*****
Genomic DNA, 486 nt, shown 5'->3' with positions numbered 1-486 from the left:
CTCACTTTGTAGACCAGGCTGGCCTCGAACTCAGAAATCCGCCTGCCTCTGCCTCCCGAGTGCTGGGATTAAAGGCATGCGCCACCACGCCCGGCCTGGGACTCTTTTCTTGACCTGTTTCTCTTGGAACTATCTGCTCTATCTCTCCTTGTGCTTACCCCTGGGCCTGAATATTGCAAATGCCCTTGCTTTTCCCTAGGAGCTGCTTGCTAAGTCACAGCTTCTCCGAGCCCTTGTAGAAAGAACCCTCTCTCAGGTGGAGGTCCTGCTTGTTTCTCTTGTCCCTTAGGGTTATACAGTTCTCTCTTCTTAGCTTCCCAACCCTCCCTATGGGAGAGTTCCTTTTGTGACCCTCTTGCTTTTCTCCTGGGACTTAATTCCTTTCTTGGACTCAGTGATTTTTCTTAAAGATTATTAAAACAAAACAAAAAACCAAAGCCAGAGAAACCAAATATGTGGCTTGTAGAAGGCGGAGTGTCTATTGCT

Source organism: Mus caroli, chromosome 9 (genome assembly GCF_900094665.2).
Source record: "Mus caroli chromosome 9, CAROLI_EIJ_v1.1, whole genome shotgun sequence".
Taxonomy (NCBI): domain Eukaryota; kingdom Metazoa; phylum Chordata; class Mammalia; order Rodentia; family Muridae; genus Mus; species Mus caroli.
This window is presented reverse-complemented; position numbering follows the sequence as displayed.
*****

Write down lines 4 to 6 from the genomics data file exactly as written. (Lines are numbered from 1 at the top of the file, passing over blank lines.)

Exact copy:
Source record: "Mus caroli chromosome 9, CAROLI_EIJ_v1.1, whole genome shotgun sequence".
Taxonomy (NCBI): domain Eukaryota; kingdom Metazoa; phylum Chordata; class Mammalia; order Rodentia; family Muridae; genus Mus; species Mus caroli.
This window is presented reverse-complemented; position numbering follows the sequence as displayed.